13 November 2011

Entropic Discord

To diverse gods do mortals bow;
Holy Cow, and Wholly Chao.
I got to see my family this weekend! Unfortunately they already left. Littlest Brother was in rare form, acting his absolute cutest. We were driving to do some sight seeing with my aunt and uncle, and we passed a bright blue motorcycle. Littlest Brother (15, autistic, and adorable) said, “Look! It’s a blue mocha-cycle!” Gods, I love his accent. He also calls caterpillars “color-pitters.” That little boy is amazing.

Anyway, while my family was here, we watched a couple movies and some random science shows. One of the shows we watched—NOVA, I believe it was called—dealt with the law of entropy, or in non-sciencey terms, the tendency of the universe to move from order to disorder. Now, thermodynamics was never my strongest point back in my physics classes, and we only briefly touched on it in my nuclear engineering courses, so I’ll let some quotes do my talking for me. Everything about my academic history makes me hesitant to ever use Wikipedia as a source; however, for basic definitions and layman’s understanding of key terms/concepts, it’s not so bad. I’ll never quote it in a formal paper, but here it is. Here’s what Wikipedia has to say about entropy:

Entropy is a thermodynamic property that can be used to determine the energy available for useful work in a thermodynamic process, such as in energy conversion devices, engines, or machines. Such devices can only be driven by convertible energy, and have a theoretical maximum efficiency when converting energy to work. During this work, entropy accumulates in the system, which then dissipates in the form of waste heat. 
In classical thermodynamics, the concept of entropy is defined phenomenologically by the second law of thermodynamics, which states that the entropy of an isolated system always increases or remains constant. Thus, entropy is also a measure of the tendency of a process, such as a chemical reaction, to be entropically favored, or to proceed in a particular direction. It determines that thermal energy always flows spontaneously from regions of higher temperature to regions of lower temperature, in the form of heat. These processes reduce the state of order of the initial systems, and therefore entropy is an expression of disorder or randomness. This picture is the basis of the modern microscopic interpretation of entropy in statistical mechanics, where entropy is defined as the amount of additional information needed to specify the exact physical state of a system, given its thermodynamic specification. The second law is then a consequence of this definition and the fundamental postulate of statistical mechanics.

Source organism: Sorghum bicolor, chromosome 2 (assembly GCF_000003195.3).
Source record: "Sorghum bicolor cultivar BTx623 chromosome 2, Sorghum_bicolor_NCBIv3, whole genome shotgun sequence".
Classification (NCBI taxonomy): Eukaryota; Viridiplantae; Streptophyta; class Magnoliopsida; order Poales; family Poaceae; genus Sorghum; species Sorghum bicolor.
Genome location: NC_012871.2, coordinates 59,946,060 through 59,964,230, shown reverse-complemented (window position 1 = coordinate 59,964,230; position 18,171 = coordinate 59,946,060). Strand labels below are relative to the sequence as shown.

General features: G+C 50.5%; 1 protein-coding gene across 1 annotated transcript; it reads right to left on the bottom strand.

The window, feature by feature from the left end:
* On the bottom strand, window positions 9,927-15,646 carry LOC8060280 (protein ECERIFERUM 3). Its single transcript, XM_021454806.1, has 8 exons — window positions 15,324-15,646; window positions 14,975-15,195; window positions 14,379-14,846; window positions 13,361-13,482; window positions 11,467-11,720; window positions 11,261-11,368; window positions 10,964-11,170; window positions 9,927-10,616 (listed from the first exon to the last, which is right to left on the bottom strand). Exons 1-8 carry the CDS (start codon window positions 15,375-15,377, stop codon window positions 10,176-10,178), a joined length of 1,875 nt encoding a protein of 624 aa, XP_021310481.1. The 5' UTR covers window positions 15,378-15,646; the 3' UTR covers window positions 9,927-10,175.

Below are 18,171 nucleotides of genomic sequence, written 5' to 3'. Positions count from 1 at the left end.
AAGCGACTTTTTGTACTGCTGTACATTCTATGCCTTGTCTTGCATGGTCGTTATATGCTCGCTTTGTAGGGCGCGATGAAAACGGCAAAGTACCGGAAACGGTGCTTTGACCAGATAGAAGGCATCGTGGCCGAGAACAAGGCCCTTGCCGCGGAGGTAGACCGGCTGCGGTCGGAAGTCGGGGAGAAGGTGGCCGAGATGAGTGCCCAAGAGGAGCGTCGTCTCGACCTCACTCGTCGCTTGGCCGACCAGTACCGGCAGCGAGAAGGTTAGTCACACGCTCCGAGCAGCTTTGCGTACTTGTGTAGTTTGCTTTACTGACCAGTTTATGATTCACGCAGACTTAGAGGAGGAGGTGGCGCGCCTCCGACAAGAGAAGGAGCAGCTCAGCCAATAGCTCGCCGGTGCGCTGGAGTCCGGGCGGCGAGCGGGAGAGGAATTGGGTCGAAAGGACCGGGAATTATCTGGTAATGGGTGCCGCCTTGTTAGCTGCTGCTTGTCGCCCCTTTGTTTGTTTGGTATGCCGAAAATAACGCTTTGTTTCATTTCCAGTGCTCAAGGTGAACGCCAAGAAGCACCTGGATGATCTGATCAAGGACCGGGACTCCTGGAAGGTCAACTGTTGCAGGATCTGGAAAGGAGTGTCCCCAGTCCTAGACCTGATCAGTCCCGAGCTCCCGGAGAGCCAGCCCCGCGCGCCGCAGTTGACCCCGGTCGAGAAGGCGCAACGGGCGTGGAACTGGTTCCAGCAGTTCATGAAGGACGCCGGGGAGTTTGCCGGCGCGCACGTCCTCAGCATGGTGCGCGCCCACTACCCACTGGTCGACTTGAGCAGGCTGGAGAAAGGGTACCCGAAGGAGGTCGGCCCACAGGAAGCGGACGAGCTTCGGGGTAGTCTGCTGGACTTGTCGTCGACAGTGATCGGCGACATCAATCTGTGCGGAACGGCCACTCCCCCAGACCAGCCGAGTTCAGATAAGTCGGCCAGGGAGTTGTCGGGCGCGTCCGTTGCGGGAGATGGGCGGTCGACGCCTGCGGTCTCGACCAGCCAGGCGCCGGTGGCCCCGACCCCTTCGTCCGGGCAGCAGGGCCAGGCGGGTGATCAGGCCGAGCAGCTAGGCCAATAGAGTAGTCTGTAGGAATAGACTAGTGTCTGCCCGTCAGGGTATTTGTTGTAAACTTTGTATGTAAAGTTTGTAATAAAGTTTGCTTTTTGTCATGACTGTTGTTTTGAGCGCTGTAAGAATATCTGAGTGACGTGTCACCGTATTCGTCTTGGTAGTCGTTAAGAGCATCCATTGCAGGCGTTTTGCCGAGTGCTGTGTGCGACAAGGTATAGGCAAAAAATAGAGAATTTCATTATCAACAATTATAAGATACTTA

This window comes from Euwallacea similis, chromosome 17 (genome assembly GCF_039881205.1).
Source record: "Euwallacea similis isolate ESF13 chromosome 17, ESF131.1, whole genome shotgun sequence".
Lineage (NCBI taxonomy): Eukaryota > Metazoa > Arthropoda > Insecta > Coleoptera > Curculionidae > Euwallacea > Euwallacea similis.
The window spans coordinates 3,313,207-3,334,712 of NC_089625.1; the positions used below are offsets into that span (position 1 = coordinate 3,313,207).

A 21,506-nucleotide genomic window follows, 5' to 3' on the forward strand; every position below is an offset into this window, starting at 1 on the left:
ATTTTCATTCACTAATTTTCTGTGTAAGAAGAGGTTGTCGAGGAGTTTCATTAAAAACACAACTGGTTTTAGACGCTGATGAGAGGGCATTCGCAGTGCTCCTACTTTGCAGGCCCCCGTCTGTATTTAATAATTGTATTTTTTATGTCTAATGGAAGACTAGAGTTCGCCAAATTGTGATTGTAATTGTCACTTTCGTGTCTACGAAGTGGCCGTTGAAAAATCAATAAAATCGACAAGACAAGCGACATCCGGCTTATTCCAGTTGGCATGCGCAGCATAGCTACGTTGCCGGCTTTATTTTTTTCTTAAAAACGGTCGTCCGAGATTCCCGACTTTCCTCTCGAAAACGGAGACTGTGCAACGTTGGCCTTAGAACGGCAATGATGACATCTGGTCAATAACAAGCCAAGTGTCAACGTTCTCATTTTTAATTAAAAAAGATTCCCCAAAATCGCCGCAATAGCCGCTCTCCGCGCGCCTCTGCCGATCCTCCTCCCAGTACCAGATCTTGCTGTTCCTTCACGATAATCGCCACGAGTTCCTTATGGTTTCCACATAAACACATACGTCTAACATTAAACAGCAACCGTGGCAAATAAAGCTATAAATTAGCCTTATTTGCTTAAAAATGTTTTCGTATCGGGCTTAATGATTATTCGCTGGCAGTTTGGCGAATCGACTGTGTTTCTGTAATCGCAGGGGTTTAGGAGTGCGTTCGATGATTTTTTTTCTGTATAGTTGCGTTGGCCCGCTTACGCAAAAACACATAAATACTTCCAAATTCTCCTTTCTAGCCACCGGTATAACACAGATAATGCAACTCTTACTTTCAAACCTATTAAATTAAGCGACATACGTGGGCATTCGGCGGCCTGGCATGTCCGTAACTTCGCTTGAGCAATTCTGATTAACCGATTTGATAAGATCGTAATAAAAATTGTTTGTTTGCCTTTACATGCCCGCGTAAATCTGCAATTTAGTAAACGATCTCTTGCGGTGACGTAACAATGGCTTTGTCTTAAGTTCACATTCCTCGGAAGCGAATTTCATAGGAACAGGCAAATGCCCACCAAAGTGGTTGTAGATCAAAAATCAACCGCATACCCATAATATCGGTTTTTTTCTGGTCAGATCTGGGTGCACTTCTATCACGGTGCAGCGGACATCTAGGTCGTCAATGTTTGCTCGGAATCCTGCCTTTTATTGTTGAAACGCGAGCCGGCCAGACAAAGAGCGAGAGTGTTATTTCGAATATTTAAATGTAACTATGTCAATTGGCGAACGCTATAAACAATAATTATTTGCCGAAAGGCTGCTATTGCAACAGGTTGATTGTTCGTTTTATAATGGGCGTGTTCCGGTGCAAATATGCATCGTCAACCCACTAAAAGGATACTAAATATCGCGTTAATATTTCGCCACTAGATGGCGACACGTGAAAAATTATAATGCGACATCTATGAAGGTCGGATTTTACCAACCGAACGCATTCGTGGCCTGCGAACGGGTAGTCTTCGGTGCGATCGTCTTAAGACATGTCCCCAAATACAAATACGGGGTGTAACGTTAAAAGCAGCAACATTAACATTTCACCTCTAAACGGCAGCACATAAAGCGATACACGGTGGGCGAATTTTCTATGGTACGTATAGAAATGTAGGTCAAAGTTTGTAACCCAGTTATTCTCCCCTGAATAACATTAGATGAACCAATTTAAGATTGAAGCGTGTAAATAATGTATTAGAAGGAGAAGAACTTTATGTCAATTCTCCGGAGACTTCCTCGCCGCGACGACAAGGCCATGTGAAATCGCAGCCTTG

And all of that just makes me think of Discordianism.

As I've discussed before, I don’t consider myself a follower of any one Pagan tradition, nor do I confine myself to one specific pantheon of deities (I myself am a hodge-podge of ethnic and cultural backgrounds; why should my spirituality reflect anything else?). Thus, I’ve always had a soft spot for the ideas behind Discordianism, namely that both order and disorder are constructs of the human mind. Neither is a statement of reality, and yet both are equally true and untrue. Anything is possible, and everyone is right. And everyone is wrong. It’s the ultimate interpretation of do what you will. I think it’s both poetic and hilarious, and also very, very (un)true. Apparently I’m also not the first person to read about entropy and then think about Eris, goddess of discord. Check it out:

The Principia Discordia contains the Law of Eristic Escalation. This law states that "Imposition of Order = Escalation of Chaos". It elaborates on this point by saying that the more order is imposed the longer it takes for the chaos to arise and the greater the chaos that arises. The idea is not new; it is mentioned in the Tao Te Ching: "the more laws and orders are written, the more thieves there are". 
This can be read as an argument against zero tolerance and hard security, or just a statement about the world and human nature. It can also be seen as a parallel to the second law of thermodynamics which states that entropy (the number of states a given system can occupy) never decreases over time. It is also reminiscent of Newton's Third Law, where every action has an equal and opposite reaction.

So, there you have it. I have once again come to the circuitous conclusion that I am not nearly as original of a thinker as I would like to think. Nonetheless, interesting parallels between the law of entropy (proven, time and again) and Discordianism, yea? Makes me proud to be Pagan.

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